Roses & Thorns

Roses & Thorns

Wednesday, February 8, 2017

The Popish Midwife by Annelisa Christensen


In seventeenth-century London, thirteen years after the plague and twelve years after the Great Fire, the restoration of King Charles II has dulled the memory of Cromwell’s puritan rule, yet fear and suspicion are rife. Religious turmoil is rarely far from tipping the scales into hysteria.

Elizabeth Cellier, a bold and outspoken midwife, regularly visits Newgate Prison to distribute alms to victims of religious persecution. There she falls in with the charming Captain Willoughby, a debtor, whom she enlists to gather information about crimes against prisoners, so she might involve herself in petitioning the king in their name.

‘‘Tis a plot, Madam, of the direst sort.’ With these whispered words Willoughby draws Elizabeth unwittingly into the infamous Popish Plot and soon not even the fearful warnings of her husband, Pierre, can loosen her bond with it.
This is the incredible true story of one woman ahead of her time and her fight against prejudice and injustice.

About the Author:

One day, several years ago, I bought some pages of a trial, merely to hold a piece of a three-hundred year-old book. That purchase changed my life. The defendant in the trial captivated me. Her story demanded to be told. My debut novel, The Popish Midwife, is based closely on the true story of Elizabeth Cellier, an extraordinary seventeenth century midwife.

My research revealed Elizabeth to be known in three areas of interest—for writing books, being caught in The Popish Plot, and as a forward-thinking midwife—but her story was all in pieces and scattered. I wanted to link it all together and share it with people of today. If she could be all she was in a time of such suppression, how much more good could she do now, when we have so much more freedom?


First, someone needs to let writers know that footnotes don’t work in e-books unless you put them at the end of the chapter or at the end of the book. If you want them to immediately accessible, you can link the word, phrase or number to the explanation. But different devices have different page sizes, so more often than not your footnotes will end up in the middle of the next page. Not to mention the fact that they pull the reader out of the story. Most modern e-readers include dictionaries. All one needs to do is press on a word and the definition pops up—even archaic ones.

Second, I hate modern word usage in historical books, especially when that usage is wrong. “That” is a thing, not a person. People in the seventeenth century would have said “who” when referring to a person. They also would have used adverbs when appropriate, instead of substituting adjectives, which I see a lot these days. We editors tell our authors to use adjectives sparingly, not to dump them altogether.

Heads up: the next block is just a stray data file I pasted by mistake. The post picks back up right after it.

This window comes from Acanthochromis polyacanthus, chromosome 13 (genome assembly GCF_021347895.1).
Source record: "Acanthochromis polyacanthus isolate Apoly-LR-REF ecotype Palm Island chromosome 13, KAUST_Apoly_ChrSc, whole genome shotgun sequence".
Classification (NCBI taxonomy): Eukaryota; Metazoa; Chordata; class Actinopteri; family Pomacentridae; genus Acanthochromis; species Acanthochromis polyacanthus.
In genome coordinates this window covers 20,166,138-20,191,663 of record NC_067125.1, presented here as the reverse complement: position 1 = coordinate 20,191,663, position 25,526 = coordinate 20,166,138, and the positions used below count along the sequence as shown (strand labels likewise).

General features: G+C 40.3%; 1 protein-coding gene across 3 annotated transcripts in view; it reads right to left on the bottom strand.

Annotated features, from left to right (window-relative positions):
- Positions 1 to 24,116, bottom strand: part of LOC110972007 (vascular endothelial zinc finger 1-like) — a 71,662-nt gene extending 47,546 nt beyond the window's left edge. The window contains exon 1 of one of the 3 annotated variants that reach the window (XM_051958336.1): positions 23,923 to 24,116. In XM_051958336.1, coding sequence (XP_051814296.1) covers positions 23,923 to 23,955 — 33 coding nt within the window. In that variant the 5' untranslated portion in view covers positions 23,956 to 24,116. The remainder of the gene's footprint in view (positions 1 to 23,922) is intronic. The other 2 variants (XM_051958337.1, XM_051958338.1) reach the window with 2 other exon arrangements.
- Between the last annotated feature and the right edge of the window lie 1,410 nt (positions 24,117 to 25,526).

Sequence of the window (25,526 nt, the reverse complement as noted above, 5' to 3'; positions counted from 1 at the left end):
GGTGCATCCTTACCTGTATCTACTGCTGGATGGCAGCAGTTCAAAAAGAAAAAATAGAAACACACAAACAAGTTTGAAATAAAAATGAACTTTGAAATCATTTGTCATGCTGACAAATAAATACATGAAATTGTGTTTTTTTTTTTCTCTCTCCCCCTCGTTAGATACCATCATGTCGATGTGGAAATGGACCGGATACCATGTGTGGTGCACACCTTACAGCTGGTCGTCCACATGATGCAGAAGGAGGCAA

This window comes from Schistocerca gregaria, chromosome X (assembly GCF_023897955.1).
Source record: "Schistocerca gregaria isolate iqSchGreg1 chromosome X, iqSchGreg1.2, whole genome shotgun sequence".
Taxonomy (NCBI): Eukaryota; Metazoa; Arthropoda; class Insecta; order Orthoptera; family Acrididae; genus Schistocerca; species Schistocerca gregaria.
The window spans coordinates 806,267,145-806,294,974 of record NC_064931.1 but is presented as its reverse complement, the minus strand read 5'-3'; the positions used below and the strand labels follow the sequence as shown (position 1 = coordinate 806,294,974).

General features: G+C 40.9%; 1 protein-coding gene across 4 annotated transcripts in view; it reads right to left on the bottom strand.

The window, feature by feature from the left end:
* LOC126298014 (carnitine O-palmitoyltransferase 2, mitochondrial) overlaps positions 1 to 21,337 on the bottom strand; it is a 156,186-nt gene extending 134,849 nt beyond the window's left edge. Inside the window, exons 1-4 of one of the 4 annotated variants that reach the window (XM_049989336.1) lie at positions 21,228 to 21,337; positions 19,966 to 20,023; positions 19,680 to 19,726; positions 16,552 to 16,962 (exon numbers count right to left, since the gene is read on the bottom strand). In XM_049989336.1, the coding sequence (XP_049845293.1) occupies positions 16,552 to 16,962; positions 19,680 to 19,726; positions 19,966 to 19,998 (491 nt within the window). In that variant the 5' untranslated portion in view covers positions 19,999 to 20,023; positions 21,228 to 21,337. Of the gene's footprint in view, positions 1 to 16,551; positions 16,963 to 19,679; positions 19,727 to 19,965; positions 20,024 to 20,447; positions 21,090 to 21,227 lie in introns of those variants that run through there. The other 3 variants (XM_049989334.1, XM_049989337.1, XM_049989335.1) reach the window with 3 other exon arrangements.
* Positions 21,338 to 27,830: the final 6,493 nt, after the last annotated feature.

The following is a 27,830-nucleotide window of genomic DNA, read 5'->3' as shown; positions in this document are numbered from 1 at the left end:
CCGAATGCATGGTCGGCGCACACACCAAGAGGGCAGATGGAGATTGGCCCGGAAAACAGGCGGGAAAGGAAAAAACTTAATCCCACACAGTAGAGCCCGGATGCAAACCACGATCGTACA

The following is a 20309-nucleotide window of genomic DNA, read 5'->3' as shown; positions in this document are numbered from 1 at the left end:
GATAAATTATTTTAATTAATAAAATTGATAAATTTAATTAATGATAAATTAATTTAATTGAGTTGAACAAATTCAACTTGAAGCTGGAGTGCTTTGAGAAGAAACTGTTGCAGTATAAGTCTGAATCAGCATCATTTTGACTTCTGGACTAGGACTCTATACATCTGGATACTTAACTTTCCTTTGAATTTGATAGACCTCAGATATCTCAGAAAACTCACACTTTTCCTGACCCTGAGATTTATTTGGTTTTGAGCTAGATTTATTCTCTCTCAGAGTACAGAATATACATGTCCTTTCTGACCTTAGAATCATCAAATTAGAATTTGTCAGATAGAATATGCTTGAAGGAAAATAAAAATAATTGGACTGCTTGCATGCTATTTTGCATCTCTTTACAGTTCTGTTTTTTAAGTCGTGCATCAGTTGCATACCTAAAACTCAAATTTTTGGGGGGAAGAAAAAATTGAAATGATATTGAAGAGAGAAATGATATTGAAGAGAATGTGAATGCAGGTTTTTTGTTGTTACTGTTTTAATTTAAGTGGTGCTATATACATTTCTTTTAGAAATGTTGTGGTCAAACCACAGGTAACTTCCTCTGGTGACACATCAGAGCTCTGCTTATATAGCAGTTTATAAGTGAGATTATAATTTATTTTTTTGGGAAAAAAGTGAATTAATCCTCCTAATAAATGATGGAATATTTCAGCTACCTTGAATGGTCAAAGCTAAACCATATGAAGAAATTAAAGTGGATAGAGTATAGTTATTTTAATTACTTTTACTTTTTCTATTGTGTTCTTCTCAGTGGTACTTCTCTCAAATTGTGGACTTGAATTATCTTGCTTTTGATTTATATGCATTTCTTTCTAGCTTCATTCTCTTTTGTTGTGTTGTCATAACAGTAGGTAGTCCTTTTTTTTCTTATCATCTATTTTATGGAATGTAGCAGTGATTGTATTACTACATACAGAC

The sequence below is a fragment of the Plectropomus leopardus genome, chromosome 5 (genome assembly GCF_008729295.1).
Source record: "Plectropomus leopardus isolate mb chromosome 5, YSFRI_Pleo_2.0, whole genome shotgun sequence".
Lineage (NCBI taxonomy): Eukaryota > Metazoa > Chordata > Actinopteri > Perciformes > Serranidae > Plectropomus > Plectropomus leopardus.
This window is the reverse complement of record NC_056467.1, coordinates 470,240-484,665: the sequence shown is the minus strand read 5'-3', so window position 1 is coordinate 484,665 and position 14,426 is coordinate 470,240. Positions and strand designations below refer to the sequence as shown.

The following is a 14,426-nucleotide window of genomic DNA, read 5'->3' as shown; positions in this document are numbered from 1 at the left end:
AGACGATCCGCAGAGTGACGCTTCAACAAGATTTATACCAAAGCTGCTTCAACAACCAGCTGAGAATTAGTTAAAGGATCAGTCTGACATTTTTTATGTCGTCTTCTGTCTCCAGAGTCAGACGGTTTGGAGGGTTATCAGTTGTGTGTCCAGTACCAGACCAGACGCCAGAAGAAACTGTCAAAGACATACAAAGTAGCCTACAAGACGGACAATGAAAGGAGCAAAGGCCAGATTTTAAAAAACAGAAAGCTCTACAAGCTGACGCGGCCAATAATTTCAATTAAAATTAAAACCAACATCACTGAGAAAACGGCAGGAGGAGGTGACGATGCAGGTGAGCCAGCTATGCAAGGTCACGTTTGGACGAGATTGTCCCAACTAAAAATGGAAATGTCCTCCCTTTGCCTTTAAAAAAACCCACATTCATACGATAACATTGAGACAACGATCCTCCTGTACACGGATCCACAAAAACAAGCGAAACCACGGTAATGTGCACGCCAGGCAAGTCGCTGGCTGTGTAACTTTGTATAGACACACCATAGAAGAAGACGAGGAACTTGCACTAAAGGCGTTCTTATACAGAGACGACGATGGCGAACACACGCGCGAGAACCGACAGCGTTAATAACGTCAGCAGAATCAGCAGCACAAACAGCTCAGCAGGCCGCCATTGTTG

Finally, I found the book slow-paced and tedious. In fact, between being pulled out of the story by bad grammar and footnotes, I was bored to tears by the pacing. I couldn’t finish it. I made it through about thirty-five percent by forcing myself to read it, but I wanted to put it down after the first chapter. I cannot recommend The Popish Midwife. You may as well look up Ms. Cellier in a text book if you can find her. It would probably be just as engaging.

Length:  454 Pages
Print:  $28.25
Digital:  $7.99

You’ll notice we always include the publisher’s buy link. That’s because authors usually receive 40-50% of the net proceeds from the publisher. Editors and cover artists usually receive about 5%. When you buy a book from Amazon, Barnes & Noble or another third-party vendor, they take a hefty cut and the author, editors and cover artists receive their cuts from what is left. So, if a book costs $5.99 at E-Book and you buy from there, the author will receive about $2.40-$2.99. If you buy the book at Amazon, the author will receive about $1.70-$2.10.

Download the file from the publisher onto your computer as you would any other file. I’ve created a folder for books on my computer, with subfolders by source (Marketing for Romance Writers, Net Galley, Authors who find me on Kindle lists, etc.). That way, if there’s a glitch with your Kindle, the books are on your computer. Some publishers send books in all digital formats. If my Kindle breaks and my kids buy me a Nook, I won’t have to replace all of my books. If you have a Kindle and your hubby has a Nook, you won’t have to buy separate copies, so buying directly from the publisher can save you money.

Moving the file from your computer to your e-reader is as easy as transferring any file from your computer to a USB flash drive. Plug the larger USB end of your e-reader charging chord into a USB port on your computer and simply move the file from the folder into which you’ve downloaded the book to Documents/Books directory on your e-reader. You can move the file by highlighting it and dragging it to the documents directory in you Kindle you want to move it to. Or right click on it, and then left click copy or move. Or hit Control/C for copy, Control/X for cut, and Control/V for paste.

Your author will be happy you did when he/she sees his/her royalty statement.

Thanks for visiting.

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